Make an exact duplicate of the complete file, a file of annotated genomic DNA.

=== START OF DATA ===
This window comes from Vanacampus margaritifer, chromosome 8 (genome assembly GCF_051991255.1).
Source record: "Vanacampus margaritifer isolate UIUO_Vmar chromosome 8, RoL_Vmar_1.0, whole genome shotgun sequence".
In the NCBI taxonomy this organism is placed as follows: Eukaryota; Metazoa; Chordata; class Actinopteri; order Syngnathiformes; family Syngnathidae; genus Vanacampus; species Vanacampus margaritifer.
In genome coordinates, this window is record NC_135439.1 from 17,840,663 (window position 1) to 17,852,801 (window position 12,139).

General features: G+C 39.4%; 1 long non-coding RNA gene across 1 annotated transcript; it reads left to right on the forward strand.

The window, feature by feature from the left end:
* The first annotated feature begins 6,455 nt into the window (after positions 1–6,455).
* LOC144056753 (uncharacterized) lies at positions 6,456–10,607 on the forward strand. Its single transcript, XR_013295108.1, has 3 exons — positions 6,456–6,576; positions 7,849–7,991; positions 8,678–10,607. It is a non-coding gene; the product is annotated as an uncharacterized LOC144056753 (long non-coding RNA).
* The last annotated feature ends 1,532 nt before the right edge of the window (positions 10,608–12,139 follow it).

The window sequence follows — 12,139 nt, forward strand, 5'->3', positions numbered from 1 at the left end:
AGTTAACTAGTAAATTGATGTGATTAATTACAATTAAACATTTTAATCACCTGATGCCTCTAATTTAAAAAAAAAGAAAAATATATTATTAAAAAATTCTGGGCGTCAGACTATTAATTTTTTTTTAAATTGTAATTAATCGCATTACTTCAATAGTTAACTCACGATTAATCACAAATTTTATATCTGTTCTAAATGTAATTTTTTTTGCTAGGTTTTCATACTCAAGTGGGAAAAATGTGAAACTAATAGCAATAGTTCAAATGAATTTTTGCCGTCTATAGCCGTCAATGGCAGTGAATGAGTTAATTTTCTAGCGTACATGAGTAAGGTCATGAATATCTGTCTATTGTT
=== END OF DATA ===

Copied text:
This window comes from Vanacampus margaritifer, chromosome 8 (genome assembly GCF_051991255.1).
Source record: "Vanacampus margaritifer isolate UIUO_Vmar chromosome 8, RoL_Vmar_1.0, whole genome shotgun sequence".
In the NCBI taxonomy this organism is placed as follows: Eukaryota; Metazoa; Chordata; class Actinopteri; order Syngnathiformes; family Syngnathidae; genus Vanacampus; species Vanacampus margaritifer.
In genome coordinates, this window is record NC_135439.1 from 17,840,663 (window position 1) to 17,852,801 (window position 12,139).

General features: G+C 39.4%; 1 long non-coding RNA gene across 1 annotated transcript; it reads left to right on the forward strand.

The window, feature by feature from the left end:
* The first annotated feature begins 6,455 nt into the window (after positions 1–6,455).
* LOC144056753 (uncharacterized) lies at positions 6,456–10,607 on the forward strand. Its single transcript, XR_013295108.1, has 3 exons — positions 6,456–6,576; positions 7,849–7,991; positions 8,678–10,607. It is a non-coding gene; the product is annotated as an uncharacterized LOC144056753 (long non-coding RNA).
* The last annotated feature ends 1,532 nt before the right edge of the window (positions 10,608–12,139 follow it).

The window sequence follows — 12,139 nt, forward strand, 5'->3', positions numbered from 1 at the left end:
AGTTAACTAGTAAATTGATGTGATTAATTACAATTAAACATTTTAATCACCTGATGCCTCTAATTTAAAAAAAAAGAAAAATATATTATTAAAAAATTCTGGGCGTCAGACTATTAATTTTTTTTTAAATTGTAATTAATCGCATTACTTCAATAGTTAACTCACGATTAATCACAAATTTTATATCTGTTCTAAATGTAATTTTTTTTGCTAGGTTTTCATACTCAAGTGGGAAAAATGTGAAACTAATAGCAATAGTTCAAATGAATTTTTGCCGTCTATAGCCGTCAATGGCAGTGAATGAGTTAATTTTCTAGCGTACATGAGTAAGGTCATGAATATCTGTCTATTGTT